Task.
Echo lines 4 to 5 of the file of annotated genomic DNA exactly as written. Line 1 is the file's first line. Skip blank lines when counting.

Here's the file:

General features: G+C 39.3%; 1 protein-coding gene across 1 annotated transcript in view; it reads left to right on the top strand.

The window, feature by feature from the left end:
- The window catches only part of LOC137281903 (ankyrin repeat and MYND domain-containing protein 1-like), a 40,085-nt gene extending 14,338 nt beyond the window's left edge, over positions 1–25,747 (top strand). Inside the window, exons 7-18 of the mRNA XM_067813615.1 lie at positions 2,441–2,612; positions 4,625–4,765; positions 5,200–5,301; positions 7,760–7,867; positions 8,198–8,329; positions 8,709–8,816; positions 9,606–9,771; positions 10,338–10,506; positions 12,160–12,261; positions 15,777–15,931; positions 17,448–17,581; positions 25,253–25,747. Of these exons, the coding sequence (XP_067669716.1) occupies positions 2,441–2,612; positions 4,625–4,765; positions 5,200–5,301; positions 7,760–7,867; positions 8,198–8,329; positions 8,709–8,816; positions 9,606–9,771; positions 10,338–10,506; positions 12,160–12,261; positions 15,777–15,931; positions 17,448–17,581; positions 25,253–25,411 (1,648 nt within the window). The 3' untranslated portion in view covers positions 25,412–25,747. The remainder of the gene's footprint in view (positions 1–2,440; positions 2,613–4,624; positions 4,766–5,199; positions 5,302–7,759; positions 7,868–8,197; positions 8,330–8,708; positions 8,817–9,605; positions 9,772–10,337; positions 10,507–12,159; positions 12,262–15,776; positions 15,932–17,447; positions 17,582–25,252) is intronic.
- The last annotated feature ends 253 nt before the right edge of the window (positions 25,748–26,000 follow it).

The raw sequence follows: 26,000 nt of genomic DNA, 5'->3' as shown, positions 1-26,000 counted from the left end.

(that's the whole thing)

- The last annotated feature ends 253 nt before the right edge of the window (positions 25,748–26,000 follow it).

The raw sequence follows: 26,000 nt of genomic DNA, 5'->3' as shown, positions 1-26,000 counted from the left end.